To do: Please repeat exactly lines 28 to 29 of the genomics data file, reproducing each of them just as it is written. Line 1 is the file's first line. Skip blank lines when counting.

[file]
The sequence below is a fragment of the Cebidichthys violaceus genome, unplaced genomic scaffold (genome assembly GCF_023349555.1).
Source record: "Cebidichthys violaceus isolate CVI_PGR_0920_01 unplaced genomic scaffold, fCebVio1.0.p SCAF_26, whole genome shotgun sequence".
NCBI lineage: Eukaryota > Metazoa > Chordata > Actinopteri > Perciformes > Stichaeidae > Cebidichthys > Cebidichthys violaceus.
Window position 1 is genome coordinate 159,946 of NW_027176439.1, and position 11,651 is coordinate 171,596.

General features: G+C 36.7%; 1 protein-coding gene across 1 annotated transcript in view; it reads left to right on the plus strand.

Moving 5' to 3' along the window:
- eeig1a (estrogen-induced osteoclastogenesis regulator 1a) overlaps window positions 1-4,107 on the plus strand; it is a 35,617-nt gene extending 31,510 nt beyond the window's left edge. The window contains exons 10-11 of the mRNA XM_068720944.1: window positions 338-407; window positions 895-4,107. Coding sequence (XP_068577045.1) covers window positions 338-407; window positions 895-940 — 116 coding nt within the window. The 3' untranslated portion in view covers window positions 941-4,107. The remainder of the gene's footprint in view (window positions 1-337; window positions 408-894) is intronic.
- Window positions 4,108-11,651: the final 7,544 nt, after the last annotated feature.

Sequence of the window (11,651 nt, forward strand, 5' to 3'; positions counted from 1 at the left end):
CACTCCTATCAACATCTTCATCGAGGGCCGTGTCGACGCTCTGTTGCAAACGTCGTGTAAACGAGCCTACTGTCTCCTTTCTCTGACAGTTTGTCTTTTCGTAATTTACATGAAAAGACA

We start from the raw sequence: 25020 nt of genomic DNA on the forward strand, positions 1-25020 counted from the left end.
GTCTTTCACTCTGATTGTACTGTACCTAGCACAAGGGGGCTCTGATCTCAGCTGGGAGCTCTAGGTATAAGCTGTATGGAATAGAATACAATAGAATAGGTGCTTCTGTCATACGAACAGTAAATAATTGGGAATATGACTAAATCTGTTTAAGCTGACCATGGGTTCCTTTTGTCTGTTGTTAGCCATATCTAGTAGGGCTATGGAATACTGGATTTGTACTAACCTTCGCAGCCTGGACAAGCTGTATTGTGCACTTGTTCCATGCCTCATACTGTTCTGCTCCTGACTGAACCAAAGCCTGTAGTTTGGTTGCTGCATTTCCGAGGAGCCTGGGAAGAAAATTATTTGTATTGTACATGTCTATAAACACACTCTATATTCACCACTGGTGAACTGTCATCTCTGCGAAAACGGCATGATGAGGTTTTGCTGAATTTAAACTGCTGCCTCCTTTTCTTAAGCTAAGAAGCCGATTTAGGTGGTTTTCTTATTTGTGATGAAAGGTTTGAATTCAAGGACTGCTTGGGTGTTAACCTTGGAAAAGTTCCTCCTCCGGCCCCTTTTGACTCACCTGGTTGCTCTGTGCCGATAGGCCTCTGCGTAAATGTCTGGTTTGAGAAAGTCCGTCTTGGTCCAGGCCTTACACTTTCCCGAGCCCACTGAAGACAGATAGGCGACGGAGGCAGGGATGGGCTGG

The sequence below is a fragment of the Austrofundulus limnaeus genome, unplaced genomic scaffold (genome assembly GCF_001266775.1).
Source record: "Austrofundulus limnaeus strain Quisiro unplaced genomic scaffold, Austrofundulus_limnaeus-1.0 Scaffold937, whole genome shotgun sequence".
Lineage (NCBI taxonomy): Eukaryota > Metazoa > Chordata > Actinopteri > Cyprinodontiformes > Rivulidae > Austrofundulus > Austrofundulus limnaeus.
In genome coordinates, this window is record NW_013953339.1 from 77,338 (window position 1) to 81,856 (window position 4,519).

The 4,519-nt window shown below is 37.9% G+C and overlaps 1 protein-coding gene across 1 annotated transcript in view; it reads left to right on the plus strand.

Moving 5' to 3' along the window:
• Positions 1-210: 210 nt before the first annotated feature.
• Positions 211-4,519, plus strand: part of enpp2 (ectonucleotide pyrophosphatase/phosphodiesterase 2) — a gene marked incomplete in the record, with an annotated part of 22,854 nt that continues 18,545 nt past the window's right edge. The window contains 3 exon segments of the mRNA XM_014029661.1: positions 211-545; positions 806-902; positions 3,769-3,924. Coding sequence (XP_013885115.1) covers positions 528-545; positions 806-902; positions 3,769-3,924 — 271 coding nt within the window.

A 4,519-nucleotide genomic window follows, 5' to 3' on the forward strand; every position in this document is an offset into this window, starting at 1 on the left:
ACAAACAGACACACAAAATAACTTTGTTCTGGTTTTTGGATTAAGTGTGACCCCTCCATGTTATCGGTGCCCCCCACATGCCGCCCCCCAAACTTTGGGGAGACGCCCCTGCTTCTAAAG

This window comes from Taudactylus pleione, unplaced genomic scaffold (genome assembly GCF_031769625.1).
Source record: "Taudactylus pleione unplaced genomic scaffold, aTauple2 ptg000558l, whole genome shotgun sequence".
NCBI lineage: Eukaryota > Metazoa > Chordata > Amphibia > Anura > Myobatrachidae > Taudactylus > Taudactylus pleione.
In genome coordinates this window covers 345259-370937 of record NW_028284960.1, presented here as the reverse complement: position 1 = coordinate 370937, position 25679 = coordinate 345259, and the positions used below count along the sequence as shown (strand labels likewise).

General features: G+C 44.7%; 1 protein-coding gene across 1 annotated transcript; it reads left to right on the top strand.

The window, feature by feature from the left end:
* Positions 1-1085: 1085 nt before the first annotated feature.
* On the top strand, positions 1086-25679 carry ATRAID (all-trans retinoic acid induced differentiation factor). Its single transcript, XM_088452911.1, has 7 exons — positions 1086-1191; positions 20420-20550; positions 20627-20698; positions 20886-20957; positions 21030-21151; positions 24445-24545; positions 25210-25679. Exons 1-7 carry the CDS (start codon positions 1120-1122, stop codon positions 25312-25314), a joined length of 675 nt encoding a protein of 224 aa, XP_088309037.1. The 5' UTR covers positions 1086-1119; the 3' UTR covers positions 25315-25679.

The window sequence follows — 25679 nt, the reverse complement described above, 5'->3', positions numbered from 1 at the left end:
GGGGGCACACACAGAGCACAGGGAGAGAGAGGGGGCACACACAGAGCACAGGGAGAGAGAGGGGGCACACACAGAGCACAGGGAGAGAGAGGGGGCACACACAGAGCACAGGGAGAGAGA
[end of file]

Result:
The window, feature by feature from the left end:
* Positions 1-1085: 1085 nt before the first annotated feature.